As we near mid-terms and the piles of essays begin to litter my desk, I sometimes wonder about the purpose of teaching writing. What do students learn in a first-year composition class? Do the skills they practice serve them for the rest of their college careers and lives? Does knowing the difference between a fragment, a run-on, and a complete sentence really matter?
Then again, are writing skills all that matter? Rhetorician James A. Berlin argues that rhetoric is inherently social. To teach students rhetoric and writing is to teach them how to be better citizens. By understanding how persuasion works, students may think more critically about the messages they receive from politicians and other social leaders. Understanding how rhetoric works may help students discern the difference between balanced reporting and the media spin machine. As one of my favorite professors in college said, “My job is not to provide answers, but to show you how to ask good questions.”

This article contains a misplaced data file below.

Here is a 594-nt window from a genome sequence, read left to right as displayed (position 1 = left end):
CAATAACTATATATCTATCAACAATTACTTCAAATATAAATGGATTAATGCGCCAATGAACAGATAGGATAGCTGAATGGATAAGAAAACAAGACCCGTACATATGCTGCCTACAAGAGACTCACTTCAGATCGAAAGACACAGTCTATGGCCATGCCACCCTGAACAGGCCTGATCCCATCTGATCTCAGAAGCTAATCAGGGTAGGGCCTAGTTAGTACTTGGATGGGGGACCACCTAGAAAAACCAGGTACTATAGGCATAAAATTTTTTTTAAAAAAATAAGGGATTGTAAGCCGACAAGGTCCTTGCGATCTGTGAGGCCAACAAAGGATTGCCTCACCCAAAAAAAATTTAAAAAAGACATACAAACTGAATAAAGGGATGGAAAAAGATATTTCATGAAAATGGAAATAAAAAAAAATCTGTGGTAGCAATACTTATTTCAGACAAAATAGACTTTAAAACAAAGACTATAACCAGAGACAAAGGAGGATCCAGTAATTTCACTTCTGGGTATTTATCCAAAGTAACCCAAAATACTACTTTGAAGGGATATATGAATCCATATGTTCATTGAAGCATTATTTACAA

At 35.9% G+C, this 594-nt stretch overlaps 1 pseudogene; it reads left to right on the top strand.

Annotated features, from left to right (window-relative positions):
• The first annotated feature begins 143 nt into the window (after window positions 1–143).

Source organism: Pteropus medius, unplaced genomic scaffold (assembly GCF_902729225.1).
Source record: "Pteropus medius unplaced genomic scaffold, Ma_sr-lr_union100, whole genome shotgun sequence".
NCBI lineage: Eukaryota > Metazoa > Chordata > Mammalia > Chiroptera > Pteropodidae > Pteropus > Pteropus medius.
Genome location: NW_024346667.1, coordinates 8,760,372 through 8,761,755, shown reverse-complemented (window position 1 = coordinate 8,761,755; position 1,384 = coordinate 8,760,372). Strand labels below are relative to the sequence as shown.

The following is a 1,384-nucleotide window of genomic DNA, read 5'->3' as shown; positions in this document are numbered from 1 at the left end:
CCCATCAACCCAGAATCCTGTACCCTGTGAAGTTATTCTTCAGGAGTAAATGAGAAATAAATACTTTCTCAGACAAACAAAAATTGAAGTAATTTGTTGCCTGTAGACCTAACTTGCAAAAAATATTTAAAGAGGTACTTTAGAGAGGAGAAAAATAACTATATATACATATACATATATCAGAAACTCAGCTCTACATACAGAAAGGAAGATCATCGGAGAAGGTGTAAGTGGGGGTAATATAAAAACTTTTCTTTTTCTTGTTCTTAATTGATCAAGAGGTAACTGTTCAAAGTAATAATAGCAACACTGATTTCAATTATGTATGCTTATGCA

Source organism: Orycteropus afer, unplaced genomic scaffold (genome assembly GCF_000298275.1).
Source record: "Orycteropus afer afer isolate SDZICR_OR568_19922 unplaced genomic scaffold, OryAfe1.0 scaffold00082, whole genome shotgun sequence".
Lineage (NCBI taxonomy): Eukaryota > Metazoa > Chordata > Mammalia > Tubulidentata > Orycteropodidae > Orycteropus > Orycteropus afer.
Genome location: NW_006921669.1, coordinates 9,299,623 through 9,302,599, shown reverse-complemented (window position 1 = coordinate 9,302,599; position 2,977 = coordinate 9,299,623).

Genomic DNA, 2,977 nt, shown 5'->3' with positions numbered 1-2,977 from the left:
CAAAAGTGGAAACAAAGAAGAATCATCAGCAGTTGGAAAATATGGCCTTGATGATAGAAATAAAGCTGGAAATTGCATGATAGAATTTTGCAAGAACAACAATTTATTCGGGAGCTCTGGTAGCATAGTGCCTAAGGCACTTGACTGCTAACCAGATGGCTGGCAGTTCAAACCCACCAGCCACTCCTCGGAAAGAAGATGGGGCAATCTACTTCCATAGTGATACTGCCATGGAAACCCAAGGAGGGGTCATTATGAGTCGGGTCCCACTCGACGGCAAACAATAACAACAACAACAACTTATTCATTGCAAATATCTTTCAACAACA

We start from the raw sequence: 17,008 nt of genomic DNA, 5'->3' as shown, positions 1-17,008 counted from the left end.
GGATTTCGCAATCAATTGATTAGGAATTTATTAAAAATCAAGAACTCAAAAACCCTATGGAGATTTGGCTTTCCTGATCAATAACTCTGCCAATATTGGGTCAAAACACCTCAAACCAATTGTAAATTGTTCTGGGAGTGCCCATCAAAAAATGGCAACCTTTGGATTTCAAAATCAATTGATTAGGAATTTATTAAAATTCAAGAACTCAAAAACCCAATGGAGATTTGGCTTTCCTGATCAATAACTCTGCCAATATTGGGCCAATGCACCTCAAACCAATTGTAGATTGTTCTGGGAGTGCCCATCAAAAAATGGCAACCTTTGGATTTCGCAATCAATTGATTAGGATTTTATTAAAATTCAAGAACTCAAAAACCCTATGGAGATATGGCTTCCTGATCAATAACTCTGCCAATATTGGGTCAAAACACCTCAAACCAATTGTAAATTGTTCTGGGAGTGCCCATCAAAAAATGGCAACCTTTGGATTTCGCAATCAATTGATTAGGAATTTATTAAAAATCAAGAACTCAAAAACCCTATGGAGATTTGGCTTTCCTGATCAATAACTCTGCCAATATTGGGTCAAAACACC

Now, when so much of civic engagement includes digital environments, the need to think critically about written messages is very important. Something as simple as deciding what deserves our attention can be a complex rhetorical act. Learning to find the major claim and then understanding the assumptions behind that claim are essential for true civitas. Voting is meaningless without knowledge. Serving on a jury is pointless without a sense of justice.
So, what’s the point? To teach students how to write good questions, to interrogate everything, to distrust the authorities – especially their professors.